Story at a glance
- Cobb County will have five early voting locations instead of 11.
- Advocates in a letter Monday warned the poll closures are occurring in many Black and Latino communities.
- County election officials said they don’t have the resources to staff the 11 polling sites.
Civil rights and voting rights groups are urging a county in Georgia not to reduce the number of early voting sites in the state’s upcoming Senate runoff races, saying doing so disproportionately affects Black and Latino voters.
Election officials from Georgia’s third most populous county, Cobb County, recently announced they plan to open fewer than half of the early voting locations that were in place for the general election, reducing the number from 11 to five.
Advocates in a letter Monday warned the poll closures are occurring in many Black and Latino communities.
“While these closures are likely to adversely affect many Cobb County voters, we are especially concerned that these closures will be harmful to Cobb County’s Black and Latinx voters because many of the locations are in Black and Latinx communities. We urge you to maintain eleven advance voting locations for the upcoming runoff election,” said a letter signed by branches of the NAACP, the American Civil Liberties Union (ACLU) and other groups.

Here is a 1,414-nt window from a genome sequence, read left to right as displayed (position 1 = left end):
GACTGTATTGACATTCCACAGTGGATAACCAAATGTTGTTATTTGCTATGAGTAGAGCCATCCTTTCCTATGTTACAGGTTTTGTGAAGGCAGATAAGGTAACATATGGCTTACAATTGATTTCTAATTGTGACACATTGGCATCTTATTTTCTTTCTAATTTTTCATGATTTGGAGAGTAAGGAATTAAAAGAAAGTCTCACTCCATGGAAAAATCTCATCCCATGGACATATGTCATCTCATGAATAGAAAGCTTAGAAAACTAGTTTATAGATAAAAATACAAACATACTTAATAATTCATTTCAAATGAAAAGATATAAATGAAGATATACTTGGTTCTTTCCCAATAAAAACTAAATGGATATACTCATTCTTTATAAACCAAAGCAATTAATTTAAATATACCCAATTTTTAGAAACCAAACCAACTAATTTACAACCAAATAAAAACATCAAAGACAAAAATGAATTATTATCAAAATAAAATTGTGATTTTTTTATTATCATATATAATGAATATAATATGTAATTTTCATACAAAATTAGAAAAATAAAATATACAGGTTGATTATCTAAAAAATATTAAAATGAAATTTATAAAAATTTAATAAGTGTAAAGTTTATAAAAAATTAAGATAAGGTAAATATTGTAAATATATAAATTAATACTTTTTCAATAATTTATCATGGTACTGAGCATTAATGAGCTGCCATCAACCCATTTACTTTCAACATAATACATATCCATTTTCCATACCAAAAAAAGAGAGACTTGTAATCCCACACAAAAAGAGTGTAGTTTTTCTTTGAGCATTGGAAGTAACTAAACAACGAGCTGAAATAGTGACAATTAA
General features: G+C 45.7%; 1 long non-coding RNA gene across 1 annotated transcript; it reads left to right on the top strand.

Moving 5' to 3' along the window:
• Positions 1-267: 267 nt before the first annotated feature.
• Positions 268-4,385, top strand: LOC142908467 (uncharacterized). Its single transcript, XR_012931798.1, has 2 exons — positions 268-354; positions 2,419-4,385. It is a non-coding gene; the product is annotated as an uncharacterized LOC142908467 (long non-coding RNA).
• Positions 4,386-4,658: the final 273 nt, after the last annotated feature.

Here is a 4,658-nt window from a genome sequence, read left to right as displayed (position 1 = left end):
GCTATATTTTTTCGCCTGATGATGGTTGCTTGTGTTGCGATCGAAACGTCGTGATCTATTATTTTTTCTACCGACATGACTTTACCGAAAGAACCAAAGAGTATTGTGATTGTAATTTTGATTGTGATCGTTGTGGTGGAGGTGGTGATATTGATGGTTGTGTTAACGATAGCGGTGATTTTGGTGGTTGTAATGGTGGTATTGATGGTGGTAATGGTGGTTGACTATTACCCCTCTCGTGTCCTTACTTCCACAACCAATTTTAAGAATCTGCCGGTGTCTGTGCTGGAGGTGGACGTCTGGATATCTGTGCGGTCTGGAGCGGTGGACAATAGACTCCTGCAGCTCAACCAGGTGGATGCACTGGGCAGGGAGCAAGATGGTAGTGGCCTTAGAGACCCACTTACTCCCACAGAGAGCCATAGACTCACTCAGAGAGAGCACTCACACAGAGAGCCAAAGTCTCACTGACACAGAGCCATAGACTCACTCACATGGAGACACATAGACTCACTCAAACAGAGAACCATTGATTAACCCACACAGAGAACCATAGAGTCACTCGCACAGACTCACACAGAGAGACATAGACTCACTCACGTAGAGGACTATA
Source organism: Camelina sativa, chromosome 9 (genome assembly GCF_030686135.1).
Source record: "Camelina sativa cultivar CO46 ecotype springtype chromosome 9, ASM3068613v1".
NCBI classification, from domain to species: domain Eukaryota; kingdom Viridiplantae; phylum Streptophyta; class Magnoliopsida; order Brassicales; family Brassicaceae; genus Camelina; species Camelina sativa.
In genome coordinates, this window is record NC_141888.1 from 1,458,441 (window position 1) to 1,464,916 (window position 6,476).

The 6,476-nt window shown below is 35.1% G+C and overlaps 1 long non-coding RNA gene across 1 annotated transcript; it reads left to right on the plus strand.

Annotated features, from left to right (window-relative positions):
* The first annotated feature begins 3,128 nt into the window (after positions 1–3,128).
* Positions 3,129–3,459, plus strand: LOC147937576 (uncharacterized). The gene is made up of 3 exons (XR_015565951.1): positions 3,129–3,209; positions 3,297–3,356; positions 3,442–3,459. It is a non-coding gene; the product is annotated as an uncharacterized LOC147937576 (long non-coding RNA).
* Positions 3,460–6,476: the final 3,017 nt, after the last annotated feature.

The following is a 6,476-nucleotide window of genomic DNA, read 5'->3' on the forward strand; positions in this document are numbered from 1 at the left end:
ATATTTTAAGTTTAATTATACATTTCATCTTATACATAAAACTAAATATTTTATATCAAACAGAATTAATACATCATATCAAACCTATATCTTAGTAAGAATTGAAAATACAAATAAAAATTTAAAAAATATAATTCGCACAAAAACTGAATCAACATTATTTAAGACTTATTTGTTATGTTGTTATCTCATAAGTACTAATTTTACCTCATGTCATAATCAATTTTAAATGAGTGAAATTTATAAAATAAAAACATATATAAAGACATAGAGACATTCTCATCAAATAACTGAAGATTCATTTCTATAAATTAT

But county elections officials said they don’t have the resources to operate all 11 polling locations for the runoff.
“We lost several of our advance voting managers and assistant managers due to the holidays, the workload and the pandemic,” Janine Eveler, Cobb County elections director, said in a letter to the group.
She said poll workers who stayed on board agreed to do so only “if the hours were less onerous.”
“We are at the end of the election cycle and many are tired or just unwilling to work so hard, especially during this time of year,” she said, according to The Washington Post.
But Cobb County isn’t the only one reducing the number of early voting locations.
Chatham County, the state’s fifth most populous county, will have five out of the six locations opened during the general election. Forsyth County will have five instead of the 11 from earlier this fall, and Hall County will have four instead of eight, NBC News reports.
Georgia voters will head to the polls on Jan. 5 in the runoff election that can change the majority in the Senate. If both Democratic candidates, Jon Ossoff and Raphael Warnock, manage to beat their Republican opponents for Georgia’s two senate seats then Democrats will control the chamber, as Vice President-elect Kamala Harris will be a tie-breaking vote. If either Republican wins, Sen. David Perdue or Sen. Kelly Loeffler, the GOP will retain control of the Senate.
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